State of the World's Minorities and Indigenous Peoples 2010 - Saudi Arabia
|Publisher||Minority Rights Group International|
|Publication Date||1 July 2010|
|Cite as||Minority Rights Group International, State of the World's Minorities and Indigenous Peoples 2010 - Saudi Arabia, 1 July 2010, available at: http://www.refworld.org/docid/4c33310850.html [accessed 6 May 2016]|
As with most countries in the Gulf region, Saudi Arabia is home to a large expatriate community. About 10 million foreigners, nearly half the country's population, reside in various parts of the Kingdom. There are no official statistics of the religious denominations of foreigners. They include Hindus, Christians, Sikhs and Muslims. As for Saudi's citizens, 85-90 per cent of them are Sunni Muslim, while the remaining 10-15 per cent are Shia.
According to the Kingdom's Basic Law, the Qur'an and the Sunnah (the Prophet's sayings and traditions) are the country's Constitution. Arabic is its sole official language. The government's official interpretation of Islam is derived from the teachings of an eighteenth-century Sunni religious scholar, Ibn Abd'Al-Wahhab, and is otherwise known as Wahhabism. Freedom of religion is not explicitly protected under the law and is severely restricted in practice. Non-Muslims and many Muslims who have not espoused Wahhabism are only allowed to practise their religion in private. Their right to worship is not, however, defined in law and it is not always respected. The Commission for the Promotion of Virtue and the Prevention of Vice (CPVPV), Saudi Arabia's 'religious police', charged with monitoring social behaviour and enforcing Wahhabi principles of morality, continues to conduct raids on private non-Muslim religious gatherings, USCIRF 2009 recorded. It documented cases where the CPVPV also harasses women, especially foreign Muslim women, for failure to observe strict dress codes, particularly failure to wear headscarves.
Further, USCIRF 2009 noted that Muslims who do not adhere to the government's interpretation of Sharia also faced 'significant political, economic, legal, social, and religious discrimination, including limited employment and educational opportunities, under-representation in official institutions, and restrictions on the practice of their faith and on the building of places of worship and community centers.' The largest group affected is Saudi's Shia minority. Shias face systematic discrimination in education, employment, political representation, religious practice and the media. The government was reported to discriminate against Shias in the selection process for students, professors and administrators at public universities. Shia students also experienced intolerance within the primary and secondary school systems. There are few Shias in high-level positions in government-owned companies or in government agencies. Shias are also under-represented in senior government positions.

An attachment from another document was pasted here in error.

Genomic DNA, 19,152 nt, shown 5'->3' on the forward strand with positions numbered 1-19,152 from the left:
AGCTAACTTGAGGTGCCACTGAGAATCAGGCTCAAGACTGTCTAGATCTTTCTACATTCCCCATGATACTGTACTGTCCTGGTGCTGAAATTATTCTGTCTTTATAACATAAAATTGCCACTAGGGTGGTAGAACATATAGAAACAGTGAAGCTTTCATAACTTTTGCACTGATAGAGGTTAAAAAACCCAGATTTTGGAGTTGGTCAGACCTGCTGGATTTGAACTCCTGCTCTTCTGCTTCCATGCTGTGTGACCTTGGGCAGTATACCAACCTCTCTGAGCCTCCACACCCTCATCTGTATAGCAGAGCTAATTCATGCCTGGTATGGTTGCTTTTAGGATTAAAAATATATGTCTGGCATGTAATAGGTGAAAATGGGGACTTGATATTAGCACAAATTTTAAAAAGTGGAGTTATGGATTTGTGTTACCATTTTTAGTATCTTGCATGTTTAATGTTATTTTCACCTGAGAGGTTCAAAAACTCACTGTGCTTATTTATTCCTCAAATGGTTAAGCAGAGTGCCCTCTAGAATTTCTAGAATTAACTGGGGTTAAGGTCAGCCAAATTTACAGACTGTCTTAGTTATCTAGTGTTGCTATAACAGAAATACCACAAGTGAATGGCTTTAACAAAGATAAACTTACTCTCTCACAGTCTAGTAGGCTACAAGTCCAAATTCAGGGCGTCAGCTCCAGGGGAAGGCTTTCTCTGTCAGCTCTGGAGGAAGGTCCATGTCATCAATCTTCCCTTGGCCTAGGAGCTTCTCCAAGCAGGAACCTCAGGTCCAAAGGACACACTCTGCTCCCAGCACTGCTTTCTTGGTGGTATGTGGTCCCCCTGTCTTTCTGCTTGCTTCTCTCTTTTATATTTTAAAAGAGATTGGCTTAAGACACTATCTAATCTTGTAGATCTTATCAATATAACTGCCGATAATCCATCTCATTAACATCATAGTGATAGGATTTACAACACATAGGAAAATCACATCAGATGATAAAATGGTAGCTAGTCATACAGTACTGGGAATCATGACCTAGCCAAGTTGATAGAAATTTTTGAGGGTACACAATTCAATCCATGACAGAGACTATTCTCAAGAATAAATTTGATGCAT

Many Shias are also subjected to systematic religious discrimination. The Ministry of Islamic Affairs Endowments Da'wa and Guidance (MOIA) does not supervise or finance the construction and maintenance of Shia mosques, unlike Sunni mosques. Shias are thus forced to rely entirely on private contributions to construct their mosques. They are also required to obtain the permission of the MOIA, the local municipality and the provincial government in order to build a new mosque. Sunnis do not need the government's approval to construct new mosques. The government was reported to have denied Shias permission to construct or register community centres.
Hostility towards Saudi Arabia's Shia community led to clashes between Shias and the CPVPV in Medina in February 2009. The clashes triggered a wave of unrest, resulting in the arrest of dozens of people. To restore calm, King Abdullah released all the detainees but the situation remains volatile.